Developer learns late he’ll need state’s OK for outlets

A proposed outlet complex planned for a 4.1-acre parcel in between two sections of Tanger Outlet Center will need state approval because part of it lies within the Peconic River area protected by the state’s Wild, Scenic and Recreational Rivers Act, town planning department officials said last Thursday.

The proposed 35,000-square-foot structure could hold about 10 outlet stores, depending on their configuration.

The proposed retail complex would not be owned by, or affiliated with, the Tanger organization. The proposal comes from developer William Dries, who originally proposed two restaurants for the site in 1998 with Anthony Specchio, a business partner who has since died.

Thursday was the first time the town has mentioned that the site falls under the Rivers Act, according to Martin Sendlewski, an architect for the developer. He said on Tuesday that the town had previously granted both a clearing permit and a building permit for the project.

“It’s not a big deal,” he added. “Only a small portion of the project is within the Rivers Act boundaries.”

That portion is located in the southeast corner of the property, where the application calls for a parking lot to be located, Mr. Sendlewski said.

Tanger II, which is directly east of Mr. Dries’ property, was required to get a Rivers Act permit in the mid-1990s, Mr. Sendlewski said.

Town planning director Rick Hanley said Wednesday that the site plan for the outlets was first approved four years ago, and that it has since received several extensions of that approval.

“It’s my recollection that no improvements had previously been shown on the part of the property that’s in the Rivers Act area,” Mr. Hanley said. The Rivers Act regulates only what uses are permitted along the Peconic, but not actual site plans, he said.

Mr. Dries also will need to determine if a stormwater pollution prevention plan has previously been sent to the state for this project, Mr. Hanley said. Those plans used to be regulated by the state, but the state shifted that responsibility to towns about two years ago.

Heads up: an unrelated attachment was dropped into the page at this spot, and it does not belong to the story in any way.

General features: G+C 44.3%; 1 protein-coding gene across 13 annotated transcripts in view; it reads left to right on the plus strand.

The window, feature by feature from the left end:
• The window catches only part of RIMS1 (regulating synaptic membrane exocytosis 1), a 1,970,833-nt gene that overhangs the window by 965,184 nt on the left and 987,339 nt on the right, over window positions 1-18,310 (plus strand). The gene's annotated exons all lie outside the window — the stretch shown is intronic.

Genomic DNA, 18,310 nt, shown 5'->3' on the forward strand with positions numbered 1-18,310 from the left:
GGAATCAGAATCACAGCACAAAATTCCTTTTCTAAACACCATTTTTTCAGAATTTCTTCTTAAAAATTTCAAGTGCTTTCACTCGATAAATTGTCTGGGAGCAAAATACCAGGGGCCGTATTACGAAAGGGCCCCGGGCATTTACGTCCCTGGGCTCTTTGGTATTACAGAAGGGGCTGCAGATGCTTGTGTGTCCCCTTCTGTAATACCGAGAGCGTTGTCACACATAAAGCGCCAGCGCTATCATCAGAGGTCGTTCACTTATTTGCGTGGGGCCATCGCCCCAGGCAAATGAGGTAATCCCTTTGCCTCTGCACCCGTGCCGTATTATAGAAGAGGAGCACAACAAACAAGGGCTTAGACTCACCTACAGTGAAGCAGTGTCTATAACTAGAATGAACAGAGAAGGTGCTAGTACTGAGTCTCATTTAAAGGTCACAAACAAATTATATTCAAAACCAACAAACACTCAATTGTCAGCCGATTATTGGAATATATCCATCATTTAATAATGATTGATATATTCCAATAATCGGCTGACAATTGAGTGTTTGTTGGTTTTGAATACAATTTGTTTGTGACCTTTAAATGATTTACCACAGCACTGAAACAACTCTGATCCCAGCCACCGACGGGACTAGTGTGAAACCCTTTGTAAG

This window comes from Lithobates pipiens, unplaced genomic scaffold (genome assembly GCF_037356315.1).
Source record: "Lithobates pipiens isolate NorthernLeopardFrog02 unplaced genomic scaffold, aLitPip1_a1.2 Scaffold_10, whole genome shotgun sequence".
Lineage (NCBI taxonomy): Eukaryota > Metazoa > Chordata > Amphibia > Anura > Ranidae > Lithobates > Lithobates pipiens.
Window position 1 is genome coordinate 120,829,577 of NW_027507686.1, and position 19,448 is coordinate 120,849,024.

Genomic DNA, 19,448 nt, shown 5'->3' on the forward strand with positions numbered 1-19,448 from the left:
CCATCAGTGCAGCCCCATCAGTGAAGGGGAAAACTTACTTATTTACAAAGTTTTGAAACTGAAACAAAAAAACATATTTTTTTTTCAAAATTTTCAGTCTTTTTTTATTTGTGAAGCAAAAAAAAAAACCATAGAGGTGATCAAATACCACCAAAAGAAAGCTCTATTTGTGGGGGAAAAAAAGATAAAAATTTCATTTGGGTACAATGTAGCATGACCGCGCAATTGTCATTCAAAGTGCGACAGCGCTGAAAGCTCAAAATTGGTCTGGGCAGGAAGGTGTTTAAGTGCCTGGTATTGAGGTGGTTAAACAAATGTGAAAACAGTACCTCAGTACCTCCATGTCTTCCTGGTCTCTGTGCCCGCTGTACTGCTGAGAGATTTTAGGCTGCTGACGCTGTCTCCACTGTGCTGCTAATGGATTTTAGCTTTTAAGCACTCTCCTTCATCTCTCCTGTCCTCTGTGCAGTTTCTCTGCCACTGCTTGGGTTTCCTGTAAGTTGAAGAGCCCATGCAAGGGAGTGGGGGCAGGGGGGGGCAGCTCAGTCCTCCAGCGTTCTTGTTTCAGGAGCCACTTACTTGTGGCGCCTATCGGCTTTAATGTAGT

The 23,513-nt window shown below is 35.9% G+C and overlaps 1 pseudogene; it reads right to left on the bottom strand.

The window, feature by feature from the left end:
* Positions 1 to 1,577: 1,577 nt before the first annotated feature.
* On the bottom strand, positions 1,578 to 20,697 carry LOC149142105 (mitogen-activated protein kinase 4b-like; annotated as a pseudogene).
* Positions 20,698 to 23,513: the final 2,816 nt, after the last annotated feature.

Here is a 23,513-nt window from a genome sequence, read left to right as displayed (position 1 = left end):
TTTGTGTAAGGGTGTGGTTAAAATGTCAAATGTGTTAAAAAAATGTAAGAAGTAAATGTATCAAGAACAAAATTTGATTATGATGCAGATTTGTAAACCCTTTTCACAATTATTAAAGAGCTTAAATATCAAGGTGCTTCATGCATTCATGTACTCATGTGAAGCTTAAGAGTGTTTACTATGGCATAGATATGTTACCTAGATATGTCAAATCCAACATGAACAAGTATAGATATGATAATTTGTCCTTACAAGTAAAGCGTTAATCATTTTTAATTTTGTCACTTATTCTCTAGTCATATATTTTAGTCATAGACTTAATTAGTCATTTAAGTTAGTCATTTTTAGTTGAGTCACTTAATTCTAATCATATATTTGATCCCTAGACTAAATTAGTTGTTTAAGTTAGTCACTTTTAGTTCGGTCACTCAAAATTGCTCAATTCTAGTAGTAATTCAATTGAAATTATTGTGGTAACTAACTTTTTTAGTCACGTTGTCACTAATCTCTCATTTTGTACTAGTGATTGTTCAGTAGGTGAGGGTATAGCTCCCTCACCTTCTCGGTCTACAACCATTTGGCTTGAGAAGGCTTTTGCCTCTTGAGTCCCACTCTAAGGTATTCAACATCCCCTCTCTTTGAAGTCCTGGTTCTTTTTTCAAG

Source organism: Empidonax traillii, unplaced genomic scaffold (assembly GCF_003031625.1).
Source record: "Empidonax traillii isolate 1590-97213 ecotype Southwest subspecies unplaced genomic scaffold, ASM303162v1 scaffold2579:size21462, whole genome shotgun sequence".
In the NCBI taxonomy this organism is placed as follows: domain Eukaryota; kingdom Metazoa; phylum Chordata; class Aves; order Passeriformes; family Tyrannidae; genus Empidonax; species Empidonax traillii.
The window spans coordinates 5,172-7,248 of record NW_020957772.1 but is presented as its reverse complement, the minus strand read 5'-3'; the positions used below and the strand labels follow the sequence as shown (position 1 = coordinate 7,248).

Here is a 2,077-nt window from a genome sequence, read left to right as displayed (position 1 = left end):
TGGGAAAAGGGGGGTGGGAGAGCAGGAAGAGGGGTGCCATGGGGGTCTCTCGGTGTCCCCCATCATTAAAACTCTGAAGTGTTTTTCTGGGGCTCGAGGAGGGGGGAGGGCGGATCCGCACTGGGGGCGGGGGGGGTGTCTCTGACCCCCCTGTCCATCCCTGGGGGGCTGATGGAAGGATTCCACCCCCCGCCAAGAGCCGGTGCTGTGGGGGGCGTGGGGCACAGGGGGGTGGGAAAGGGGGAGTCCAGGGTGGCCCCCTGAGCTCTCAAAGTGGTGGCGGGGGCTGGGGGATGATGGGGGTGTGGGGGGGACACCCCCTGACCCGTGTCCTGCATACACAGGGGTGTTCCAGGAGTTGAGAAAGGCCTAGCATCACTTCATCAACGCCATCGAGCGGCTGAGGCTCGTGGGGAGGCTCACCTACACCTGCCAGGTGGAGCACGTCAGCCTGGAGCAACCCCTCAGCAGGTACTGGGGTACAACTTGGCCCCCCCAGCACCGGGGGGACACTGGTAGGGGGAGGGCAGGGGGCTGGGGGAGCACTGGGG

The Rivers Act limits development along the Peconic River. Town officials have blamed it for blocking the economic revitalization of West Main Street. Some developers have said it took them about three years to get a state permit to build in the Rivers Act corridor, even though much of the road is already developed.

The state eased some of the act’s restrictions earlier this year, but the area affected by that change doesn’t include the Dries property.

Town planner Karin Gluth informed the applicants that a Rivers Act permit was needed at last Thursday’s planning board work session.

Mr. Sendlewski and Gary Grob, another agent for the developer, took the news in stride.

“We’re just enjoying the ride,” Mr. Grob told a reporter after the meeting. “We’re working together with everyone to make sure everything is right. We’re dotting all the I’s and crossing all the T’s.”

Mr. Dries’ original proposal to build restaurants ran into resistance because the adjacent manufacturers outlet overlay zone in which Tanger is located prohibited restaurants. The prohibition was intended to make Tanger customers go elsewhere in town to eat. Mr. Dries’ property was zoned Industrial A at the time, where restaurants were allowed but only with a special permit granted by the Town Board.

The Town Board at the time rejected Mr. Dries’ special permit application. He challenged the decision in court, but the town was upheld.

Mr. Dries came back in 2004 with a proposal to build a warehouse and offices on the property. But the town had just completed its master plan update and changed the zoning to allow only factory outlets on the property.

Mr. Dries later came back with a proposal to build a 35,000-square-foot outlet center on the property, which was approved. But construction was delayed by estate issues arising from Mr. Specchio’s death, and several extensions were granted on the site plan approval. The site was cleared in 2008, but no building has begun.

Mr. Sendlewski said very little has changed in the outlet proposal since it was first submitted, but that the Town Code has undergone extensive changes.

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